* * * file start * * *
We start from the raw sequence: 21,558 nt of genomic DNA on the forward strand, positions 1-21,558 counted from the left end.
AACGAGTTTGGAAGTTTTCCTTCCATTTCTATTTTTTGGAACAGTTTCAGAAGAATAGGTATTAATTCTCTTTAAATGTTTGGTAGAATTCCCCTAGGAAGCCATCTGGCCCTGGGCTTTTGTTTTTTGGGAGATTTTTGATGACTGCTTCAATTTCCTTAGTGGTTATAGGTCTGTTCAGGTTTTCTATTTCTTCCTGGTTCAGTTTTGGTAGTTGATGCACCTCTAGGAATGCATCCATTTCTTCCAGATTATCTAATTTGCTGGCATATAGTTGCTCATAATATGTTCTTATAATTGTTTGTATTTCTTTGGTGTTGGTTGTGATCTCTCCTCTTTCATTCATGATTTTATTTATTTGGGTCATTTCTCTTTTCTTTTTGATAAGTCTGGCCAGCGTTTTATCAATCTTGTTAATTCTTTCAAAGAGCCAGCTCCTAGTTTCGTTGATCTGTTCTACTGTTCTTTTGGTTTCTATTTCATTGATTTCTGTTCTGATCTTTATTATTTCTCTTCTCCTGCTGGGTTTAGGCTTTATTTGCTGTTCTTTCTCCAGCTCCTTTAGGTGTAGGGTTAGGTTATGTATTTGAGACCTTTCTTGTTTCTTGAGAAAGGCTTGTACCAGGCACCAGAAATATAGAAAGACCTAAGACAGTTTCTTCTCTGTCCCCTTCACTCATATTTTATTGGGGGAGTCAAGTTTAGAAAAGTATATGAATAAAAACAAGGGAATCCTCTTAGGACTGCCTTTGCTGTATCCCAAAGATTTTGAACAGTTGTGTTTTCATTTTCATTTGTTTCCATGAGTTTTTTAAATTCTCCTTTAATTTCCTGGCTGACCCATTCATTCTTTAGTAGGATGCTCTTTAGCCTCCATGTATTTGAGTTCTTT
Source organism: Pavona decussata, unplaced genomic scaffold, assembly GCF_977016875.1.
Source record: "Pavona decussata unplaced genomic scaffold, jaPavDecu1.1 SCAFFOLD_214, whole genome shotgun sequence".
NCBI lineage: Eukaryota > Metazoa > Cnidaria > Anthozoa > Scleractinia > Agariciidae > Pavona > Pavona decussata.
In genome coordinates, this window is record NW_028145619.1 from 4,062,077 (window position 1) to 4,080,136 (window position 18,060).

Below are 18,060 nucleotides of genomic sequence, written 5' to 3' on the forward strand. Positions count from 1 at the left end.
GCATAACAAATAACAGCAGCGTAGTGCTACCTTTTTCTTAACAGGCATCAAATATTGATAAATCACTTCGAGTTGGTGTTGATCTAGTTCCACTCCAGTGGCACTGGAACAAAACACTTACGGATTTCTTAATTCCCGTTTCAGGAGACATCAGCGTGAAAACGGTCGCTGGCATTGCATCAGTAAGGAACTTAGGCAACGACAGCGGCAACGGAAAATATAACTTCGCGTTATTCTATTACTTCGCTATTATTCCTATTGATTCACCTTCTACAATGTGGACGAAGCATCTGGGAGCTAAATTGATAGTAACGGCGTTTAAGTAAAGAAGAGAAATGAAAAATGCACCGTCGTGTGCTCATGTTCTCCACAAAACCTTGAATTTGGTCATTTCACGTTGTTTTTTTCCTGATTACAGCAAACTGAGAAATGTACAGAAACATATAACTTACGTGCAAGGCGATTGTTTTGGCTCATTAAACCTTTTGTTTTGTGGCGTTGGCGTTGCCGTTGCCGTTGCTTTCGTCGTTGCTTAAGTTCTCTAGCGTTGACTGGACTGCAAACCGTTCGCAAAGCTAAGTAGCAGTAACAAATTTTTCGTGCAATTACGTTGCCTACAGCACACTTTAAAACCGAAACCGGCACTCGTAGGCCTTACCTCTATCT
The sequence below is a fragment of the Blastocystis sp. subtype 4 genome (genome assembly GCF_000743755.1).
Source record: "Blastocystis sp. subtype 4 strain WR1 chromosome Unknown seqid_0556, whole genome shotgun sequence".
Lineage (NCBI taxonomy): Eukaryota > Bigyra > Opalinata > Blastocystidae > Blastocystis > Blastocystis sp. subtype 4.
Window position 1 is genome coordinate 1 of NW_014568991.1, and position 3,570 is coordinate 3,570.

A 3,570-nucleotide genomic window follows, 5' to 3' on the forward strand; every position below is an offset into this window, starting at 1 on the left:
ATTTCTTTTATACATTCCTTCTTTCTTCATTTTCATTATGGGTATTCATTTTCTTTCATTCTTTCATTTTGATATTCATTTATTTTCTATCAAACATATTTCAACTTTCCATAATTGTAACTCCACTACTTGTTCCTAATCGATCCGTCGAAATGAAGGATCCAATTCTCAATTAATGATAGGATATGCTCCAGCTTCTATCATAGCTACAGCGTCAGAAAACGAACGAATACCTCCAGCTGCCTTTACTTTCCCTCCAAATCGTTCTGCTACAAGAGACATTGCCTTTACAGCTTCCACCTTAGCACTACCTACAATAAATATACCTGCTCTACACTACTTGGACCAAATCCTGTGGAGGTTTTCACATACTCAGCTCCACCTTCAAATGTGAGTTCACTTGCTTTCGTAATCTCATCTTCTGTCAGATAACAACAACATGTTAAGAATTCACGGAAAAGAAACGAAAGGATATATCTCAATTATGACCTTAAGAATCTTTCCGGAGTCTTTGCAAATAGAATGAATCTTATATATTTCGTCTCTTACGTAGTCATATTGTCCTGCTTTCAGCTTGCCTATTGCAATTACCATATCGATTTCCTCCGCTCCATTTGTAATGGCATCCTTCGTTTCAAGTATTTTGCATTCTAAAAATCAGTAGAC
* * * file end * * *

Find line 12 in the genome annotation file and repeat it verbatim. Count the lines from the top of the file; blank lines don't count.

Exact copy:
Window position 1 is genome coordinate 1 of NW_014568991.1, and position 3,570 is coordinate 3,570.